# subgroup of SU(N) with maximal manifold dimension

Given the group SU(N) of NxN unitary matrices, does there exist a subgroup S with a manifold dimension larger than the SU(N-1) manifold dimension and smaller than the SU(N) one? S should not necessarily have SU(N-1) as subgroup.

Your question is equivalent to the question about maximal dimension of a proper Lie subalgebra of $su(N)$. Clearly such subalgebra is reductive since it has a positive definite invariant form. Thus you are looking for a reductive Lie algebra of maximal possible dimension strictly smaller than $N^2-1$ with faithful representation $V$ of dimension $N$. We claim that this dimension is $(N-1)^2$ for $N>4$. Here is a sketch of argument:

1) representation $V$ is irreducible: if it splits into direct sum of subrepresentations of dimensions $a$ and $b$, then dimension of our Lie algebra is less than $a^2+b^2\le (N-1)^2$ (one needs to consider the special case when $a=1$ separately).

2) representation $V$ is not a tensor product of irreducible representations: if it is a tensor product of representations of dimensions $a$ and $b$, then our Lie algebra has dimension less than $a^2+b^2\le (N/2)^2+(N/2)^2=N^2/2\le (N-1)^2$.

3) it follows from 2) above that our Lie algebra is in fact simple Lie algebra. The smallest possible dimension of an irreducible representation of any simple Lie algebra is well known (this is always one of the fundamental representations). Now quick search gives you the result (and the counterexample pointed out by Somnath).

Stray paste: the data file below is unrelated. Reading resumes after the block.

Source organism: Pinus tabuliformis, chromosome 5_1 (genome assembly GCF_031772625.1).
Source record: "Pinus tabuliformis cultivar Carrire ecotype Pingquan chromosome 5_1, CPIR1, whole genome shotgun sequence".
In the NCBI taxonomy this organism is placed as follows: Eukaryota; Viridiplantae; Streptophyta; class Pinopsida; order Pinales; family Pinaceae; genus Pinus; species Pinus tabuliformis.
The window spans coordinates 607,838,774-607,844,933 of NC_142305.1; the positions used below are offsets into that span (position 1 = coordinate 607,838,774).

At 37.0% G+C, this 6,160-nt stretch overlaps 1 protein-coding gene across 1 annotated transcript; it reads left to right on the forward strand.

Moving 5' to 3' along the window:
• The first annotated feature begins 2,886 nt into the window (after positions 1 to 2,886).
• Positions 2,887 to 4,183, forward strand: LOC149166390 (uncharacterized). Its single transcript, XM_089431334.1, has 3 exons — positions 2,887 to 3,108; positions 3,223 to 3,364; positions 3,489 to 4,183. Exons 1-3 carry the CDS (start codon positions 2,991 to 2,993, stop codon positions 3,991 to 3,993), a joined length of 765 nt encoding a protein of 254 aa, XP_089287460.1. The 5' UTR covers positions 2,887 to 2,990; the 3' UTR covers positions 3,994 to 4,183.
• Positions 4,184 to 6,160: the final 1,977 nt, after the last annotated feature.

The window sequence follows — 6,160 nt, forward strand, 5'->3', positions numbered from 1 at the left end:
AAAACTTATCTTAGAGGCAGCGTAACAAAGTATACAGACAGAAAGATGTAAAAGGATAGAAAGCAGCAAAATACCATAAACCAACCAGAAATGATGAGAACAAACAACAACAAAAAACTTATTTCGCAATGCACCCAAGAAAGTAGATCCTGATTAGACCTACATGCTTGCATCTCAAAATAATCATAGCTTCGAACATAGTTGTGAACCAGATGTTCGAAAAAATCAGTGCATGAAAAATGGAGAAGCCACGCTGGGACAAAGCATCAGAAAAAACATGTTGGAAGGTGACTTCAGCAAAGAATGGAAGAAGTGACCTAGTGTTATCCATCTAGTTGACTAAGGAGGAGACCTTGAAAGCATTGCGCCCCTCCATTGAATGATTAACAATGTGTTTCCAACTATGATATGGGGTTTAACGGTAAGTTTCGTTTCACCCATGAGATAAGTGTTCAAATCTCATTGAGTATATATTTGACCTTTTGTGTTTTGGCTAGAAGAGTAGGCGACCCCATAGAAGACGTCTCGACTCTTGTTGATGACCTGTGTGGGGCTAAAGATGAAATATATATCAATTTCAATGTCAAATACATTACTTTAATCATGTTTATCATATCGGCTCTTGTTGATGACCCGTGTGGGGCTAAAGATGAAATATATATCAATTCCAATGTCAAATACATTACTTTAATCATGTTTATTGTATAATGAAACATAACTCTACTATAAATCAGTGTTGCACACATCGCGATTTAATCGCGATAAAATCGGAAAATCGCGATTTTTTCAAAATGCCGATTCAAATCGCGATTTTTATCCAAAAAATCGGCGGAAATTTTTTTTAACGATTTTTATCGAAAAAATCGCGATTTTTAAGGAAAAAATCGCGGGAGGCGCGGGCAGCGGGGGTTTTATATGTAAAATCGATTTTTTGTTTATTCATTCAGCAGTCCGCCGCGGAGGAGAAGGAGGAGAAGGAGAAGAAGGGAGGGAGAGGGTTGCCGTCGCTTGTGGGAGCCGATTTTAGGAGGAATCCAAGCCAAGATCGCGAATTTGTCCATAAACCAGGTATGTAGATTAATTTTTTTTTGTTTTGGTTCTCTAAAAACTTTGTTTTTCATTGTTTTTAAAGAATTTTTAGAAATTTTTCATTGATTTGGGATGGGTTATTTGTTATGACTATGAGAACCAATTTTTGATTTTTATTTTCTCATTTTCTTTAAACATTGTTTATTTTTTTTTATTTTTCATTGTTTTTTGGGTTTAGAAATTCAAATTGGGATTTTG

• A question. You have proved that for N>4 the largest dimension is (N-1)^2, but is this group SU(N-1)xU(1)? could it be another group with same dimension? – Alberto Montina Mar 5 '10 at 22:51
• Sorry for late response. The case of dimension $(N-1)^2$ appears only in item 1) above; in this case the maximal subalgebra is $su(n)\oplus u(1)$ and the corresponding subgroup is $U(N-1)\subset SU(N)$. So the answer to your question is essentially positive. – Victor Ostrik Mar 10 '10 at 5:45

The answer is yes for all $n$, $SU(n)$ contains $U(n-1)$ as a block-diagonal $(n-1)\times (n-1)+1\times 1$ matrix. This $U(n-1)$ contains $SU(n-1)$ of cours.

For $n$ large enough it should be possible to prove that there are no more examples using classification of compact groups.

I guess the answer is yes. Consider the symplectic group $Sp(2)$, consiting of elements in $GL_2(\mathbb{H})$ which preserve the Hermitian form on $\mathbb{H}^2$. It is a subgroup of $SU(4)$ and has dimension $10$. However, there is no inclusion of groups $\iota:SU(3)\to Sp(2)$ since the quotient $X:=Sp(2)/SU(3)$ is a homogeneous space and a closed manifold of dimension $2$ with trivial $\pi_1$ and $\pi_2$.